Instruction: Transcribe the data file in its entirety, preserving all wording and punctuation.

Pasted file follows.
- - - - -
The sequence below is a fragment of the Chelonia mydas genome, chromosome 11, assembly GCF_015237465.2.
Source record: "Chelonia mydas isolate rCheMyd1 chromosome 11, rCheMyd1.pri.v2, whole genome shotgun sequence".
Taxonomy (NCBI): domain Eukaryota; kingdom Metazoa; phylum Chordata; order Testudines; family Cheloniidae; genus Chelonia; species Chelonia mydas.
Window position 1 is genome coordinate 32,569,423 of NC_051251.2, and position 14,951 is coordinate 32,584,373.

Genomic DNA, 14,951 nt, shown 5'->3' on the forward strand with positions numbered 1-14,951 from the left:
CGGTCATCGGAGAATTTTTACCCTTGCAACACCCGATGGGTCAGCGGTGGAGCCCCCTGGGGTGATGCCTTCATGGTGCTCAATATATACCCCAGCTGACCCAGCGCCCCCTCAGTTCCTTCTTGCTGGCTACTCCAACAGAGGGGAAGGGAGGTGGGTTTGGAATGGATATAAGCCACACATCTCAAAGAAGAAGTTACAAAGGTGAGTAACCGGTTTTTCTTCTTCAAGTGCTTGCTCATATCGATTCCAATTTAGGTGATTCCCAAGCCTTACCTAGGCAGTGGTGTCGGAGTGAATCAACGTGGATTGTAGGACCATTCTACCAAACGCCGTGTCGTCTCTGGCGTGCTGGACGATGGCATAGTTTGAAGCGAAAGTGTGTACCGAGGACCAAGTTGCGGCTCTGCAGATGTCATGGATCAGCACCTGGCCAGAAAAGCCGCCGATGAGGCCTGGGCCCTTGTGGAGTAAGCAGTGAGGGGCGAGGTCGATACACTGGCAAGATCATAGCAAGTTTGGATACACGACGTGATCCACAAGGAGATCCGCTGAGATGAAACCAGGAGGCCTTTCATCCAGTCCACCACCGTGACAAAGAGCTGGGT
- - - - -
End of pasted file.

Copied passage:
The sequence below is a fragment of the Chelonia mydas genome, chromosome 11, assembly GCF_015237465.2.
Source record: "Chelonia mydas isolate rCheMyd1 chromosome 11, rCheMyd1.pri.v2, whole genome shotgun sequence".
Taxonomy (NCBI): domain Eukaryota; kingdom Metazoa; phylum Chordata; order Testudines; family Cheloniidae; genus Chelonia; species Chelonia mydas.
Window position 1 is genome coordinate 32,569,423 of NC_051251.2, and position 14,951 is coordinate 32,584,373.

Genomic DNA, 14,951 nt, shown 5'->3' on the forward strand with positions numbered 1-14,951 from the left:
CGGTCATCGGAGAATTTTTACCCTTGCAACACCCGATGGGTCAGCGGTGGAGCCCCCTGGGGTGATGCCTTCATGGTGCTCAATATATACCCCAGCTGACCCAGCGCCCCCTCAGTTCCTTCTTGCTGGCTACTCCAACAGAGGGGAAGGGAGGTGGGTTTGGAATGGATATAAGCCACACATCTCAAAGAAGAAGTTACAAAGGTGAGTAACCGGTTTTTCTTCTTCAAGTGCTTGCTCATATCGATTCCAATTTAGGTGATTCCCAAGCCTTACCTAGGCAGTGGTGTCGGAGTGAATCAACGTGGATTGTAGGACCATTCTACCAAACGCCGTGTCGTCTCTGGCGTGCTGGACGATGGCATAGTTTGAAGCGAAAGTGTGTACCGAGGACCAAGTTGCGGCTCTGCAGATGTCATGGATCAGCACCTGGCCAGAAAAGCCGCCGATGAGGCCTGGGCCCTTGTGGAGTAAGCAGTGAGGGGCGAGGTCGATACACTGGCAAGATCATAGCAAGTTTGGATACACGACGTGATCCACAAGGAGATCCGCTGAGATGAAACCAGGAGGCCTTTCATCCAGTCCACCACCGTGACAAAGAGCTGGGT